T92 Howitzer Motor Carriage

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Howitzer Motor Carriage T92
T92-howitzer-motor-carriage-01.png
First T92 HMC pilot vehicle
Specifications
Weight 127,000 lb (58 t)[1]
Length 384 in (9.8 m; 32 ft 0 in)[1]
Width 133 in (3.4 m; 11 ft 1 in)[1]
Height 125 in (3.2 m; 10 ft 5 in)[1]
Crew 8 (Commander, driver, co-driver, 5x gun crew)

Rate of fire 1 round/min[1]
Maximum firing range 25,255 yd (23.093 km)[1]

Armor 25 mm (0.98 in)
Main
armament
T92: 240 mm howitzer M1
T93: 8-inch Gun M1
Engine Ford GAF; 8 cylinder, gasoline
470 hp (350 kW)
Power/weight 8.1[2]
Suspension torsion bar[1]
Operational
range
50–80 mi (80–129 km)
Speed 24 km/h (15 mph)

The 240 mm Howitzer Motor Carriage T92 was a self-propelled howitzer developed by the United States of America during World War II. The same mounting with the 8-inch Gun M1 was developed as the T93. Neither were built in significant numbers and the war ended before they could be used

History[edit]

The towed 240 mm M1 howitzer was difficult to use due to its weight. Experience with the 155mm howitzer on the M4 chassis suggested it might be possible to mount it on the Heavy Tank T26E3 (which was formally named "Heavy Tank M26 Pershing" in March 1945) chassis, and that the 8-inch gun could also be mounted as part of a planned "Heavy Combat Team" using the same chassis.[3] The latter was given the designation T93 Gun Motor Carriage.[4]

The chassis needed to be lengthened with addition of an extra road wheel, to give seven each side. The drive sprocket was also moved to the front.

A limited production run ("limited procurement") of four pilot vehicles was ordered in March 1945, and the first was finished in July of that year, only five would be built in total. Two T93 were completed by September. All contracts were terminated with the end of the hostilities.[5]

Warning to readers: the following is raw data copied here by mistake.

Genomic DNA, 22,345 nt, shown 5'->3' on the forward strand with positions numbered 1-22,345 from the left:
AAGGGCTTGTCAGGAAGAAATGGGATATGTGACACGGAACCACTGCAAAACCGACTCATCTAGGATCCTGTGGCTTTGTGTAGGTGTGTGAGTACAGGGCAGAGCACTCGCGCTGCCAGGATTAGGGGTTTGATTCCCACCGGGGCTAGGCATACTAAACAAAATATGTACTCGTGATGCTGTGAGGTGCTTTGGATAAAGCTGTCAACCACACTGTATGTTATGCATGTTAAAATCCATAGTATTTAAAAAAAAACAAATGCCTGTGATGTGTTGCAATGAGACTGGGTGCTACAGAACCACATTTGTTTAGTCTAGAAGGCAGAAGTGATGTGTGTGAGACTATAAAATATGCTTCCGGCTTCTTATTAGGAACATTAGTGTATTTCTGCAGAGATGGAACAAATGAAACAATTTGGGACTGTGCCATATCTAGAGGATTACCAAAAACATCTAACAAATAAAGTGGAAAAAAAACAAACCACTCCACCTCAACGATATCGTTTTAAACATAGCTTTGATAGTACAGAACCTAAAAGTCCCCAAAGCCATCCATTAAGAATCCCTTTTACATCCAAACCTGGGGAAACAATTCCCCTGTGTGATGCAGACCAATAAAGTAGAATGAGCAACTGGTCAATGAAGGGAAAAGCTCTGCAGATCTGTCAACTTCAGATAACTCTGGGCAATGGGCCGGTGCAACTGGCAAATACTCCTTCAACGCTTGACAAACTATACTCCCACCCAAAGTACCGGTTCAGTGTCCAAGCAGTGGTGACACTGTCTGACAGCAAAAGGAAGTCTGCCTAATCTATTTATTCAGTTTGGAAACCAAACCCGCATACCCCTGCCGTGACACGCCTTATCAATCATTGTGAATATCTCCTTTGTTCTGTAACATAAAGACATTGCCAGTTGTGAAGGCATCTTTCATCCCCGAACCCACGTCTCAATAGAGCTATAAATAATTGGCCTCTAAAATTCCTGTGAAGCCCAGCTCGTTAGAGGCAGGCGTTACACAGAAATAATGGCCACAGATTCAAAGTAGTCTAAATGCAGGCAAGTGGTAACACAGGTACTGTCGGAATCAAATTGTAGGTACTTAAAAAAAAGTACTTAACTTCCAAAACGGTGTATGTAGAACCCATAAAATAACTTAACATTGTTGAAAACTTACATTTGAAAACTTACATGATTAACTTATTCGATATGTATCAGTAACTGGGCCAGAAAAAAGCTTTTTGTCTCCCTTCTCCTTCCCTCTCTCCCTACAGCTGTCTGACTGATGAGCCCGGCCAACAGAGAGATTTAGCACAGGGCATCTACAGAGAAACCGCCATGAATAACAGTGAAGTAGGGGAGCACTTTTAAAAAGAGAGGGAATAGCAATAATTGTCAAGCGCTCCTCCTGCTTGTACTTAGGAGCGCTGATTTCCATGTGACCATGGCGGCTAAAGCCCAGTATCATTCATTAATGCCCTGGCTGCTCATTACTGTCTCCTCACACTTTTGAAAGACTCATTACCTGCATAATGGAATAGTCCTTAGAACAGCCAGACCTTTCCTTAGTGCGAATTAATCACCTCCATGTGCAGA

Service[edit]

The trials of the T92 and T93 showed that they would be useful in Operation Downfall, the planned invasion of the Japanese mainland. To this end, special fuses for the shells were developed so they could be used against concrete. The T92s and T93s were being readied for sending to the Pacific War but the Japanese surrender occurred on 14 August 1945.[6]

Preserved vehicles[edit]

A surviving T92 is preserved at the Detroit Arsenal in Warren, MI.[citation needed]

Variants[edit]

T93 GMC prototype, circa 1945

A similar vehicle was also built in conjunction with the T92, the T93 Gun Motor Carriage which mounted the longer 8-inch (203 mm) M1 gun instead of the 240 mm howitzer.

See also[edit]

References[edit]

  1. ^ a b c d e f g h Maj. Gen. Louis E. Hibbs (July 1946). Col. Devere Armstrong, ed. "Report on the field - Artillery conference" (PDF). The Field Artillery Journal (The United States Field Artillery Association) 36 (7). 
  2. ^ Col. Devere Armstrong, ed. (September 1946). "To the editor" (PDF). The Field Artillery Journal (The United States Field Artillery Association) 36 (9): 549. 
  3. ^ Other members would be the T26E5 Assault Tank, T84 8-inch HMC
  4. ^ Chamberlain & Ellis, British and American Tanks of World War II Arco Publishing 1969 p161
  5. ^ Chamberlain & Ellis p161
  6. ^ Chamberlain& Ellis p161
  • R.P. Hunnicutt. Pershing: A History of the Medium Tank T20 Series. ISBN 978-0982190708. 

External links[edit]